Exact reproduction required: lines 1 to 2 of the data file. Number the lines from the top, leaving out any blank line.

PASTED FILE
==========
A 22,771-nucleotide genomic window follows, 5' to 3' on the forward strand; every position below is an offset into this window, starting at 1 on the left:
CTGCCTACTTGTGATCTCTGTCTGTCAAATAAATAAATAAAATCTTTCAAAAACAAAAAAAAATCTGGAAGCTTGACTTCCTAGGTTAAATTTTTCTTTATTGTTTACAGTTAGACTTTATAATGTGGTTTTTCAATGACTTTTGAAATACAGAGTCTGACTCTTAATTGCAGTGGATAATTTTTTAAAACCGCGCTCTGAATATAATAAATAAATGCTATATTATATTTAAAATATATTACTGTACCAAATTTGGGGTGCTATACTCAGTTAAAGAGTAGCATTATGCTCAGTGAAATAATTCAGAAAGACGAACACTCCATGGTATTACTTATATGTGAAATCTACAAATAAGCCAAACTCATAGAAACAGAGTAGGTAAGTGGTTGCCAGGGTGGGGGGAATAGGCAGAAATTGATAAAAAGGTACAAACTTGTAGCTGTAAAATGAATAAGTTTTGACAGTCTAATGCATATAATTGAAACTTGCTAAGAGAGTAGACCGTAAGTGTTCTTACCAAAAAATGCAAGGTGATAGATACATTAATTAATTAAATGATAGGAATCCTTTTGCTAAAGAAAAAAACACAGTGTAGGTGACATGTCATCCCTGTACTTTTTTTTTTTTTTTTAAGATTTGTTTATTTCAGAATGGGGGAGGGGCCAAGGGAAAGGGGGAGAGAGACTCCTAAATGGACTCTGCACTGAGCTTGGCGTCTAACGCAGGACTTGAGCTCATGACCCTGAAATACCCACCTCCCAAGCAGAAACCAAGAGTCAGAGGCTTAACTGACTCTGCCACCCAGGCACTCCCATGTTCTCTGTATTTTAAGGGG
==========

A 22,771-nucleotide genomic window follows, 5' to 3' on the forward strand; every position below is an offset into this window, starting at 1 on the left:
CTGCCTACTTGTGATCTCTGTCTGTCAAATAAATAAATAAAATCTTTCAAAAACAAAAAAAAATCTGGAAGCTTGACTTCCTAGGTTAAATTTTTCTTTATTGTTTACAGTTAGACTTTATAATGTGGTTTTTCAATGACTTTTGAAATACAGAGTCTGACTCTTAATTGCAGTGGATAATTTTTTAAAACCGCGCTCTGAATATAATAAATAAATGCTATATTATATTTAAAATATATTACTGTACCAAATTTGGGGTGCTATACTCAGTTAAAGAGTAGCATTATGCTCAGTGAAATAATTCAGAAAGACGAACACTCCATGGTATTACTTATATGTGAAATCTACAAATAAGCCAAACTCATAGAAACAGAGTAGGTAAGTGGTTGCCAGGGTGGGGGGAATAGGCAGAAATTGATAAAAAGGTACAAACTTGTAGCTGTAAAATGAATAAGTTTTGACAGTCTAATGCATATAATTGAAACTTGCTAAGAGAGTAGACCGTAAGTGTTCTTACCAAAAAATGCAAGGTGATAGATACATTAATTAATTAAATGATAGGAATCCTTTTGCTAAAGAAAAAAACACAGTGTAGGTGACATGTCATCCCTGTACTTTTTTTTTTTTTTTTAAGATTTGTTTATTTCAGAATGGGGGAGGGGCCAAGGGAAAGGGGGAGAGAGACTCCTAAATGGACTCTGCACTGAGCTTGGCGTCTAACGCAGGACTTGAGCTCATGACCCTGAAATACCCACCTCCCAAGCAGAAACCAAGAGTCAGAGGCTTAACTGACTCTGCCACCCAGGCACTCCCATGTTCTCTGTATTTTAAGGGG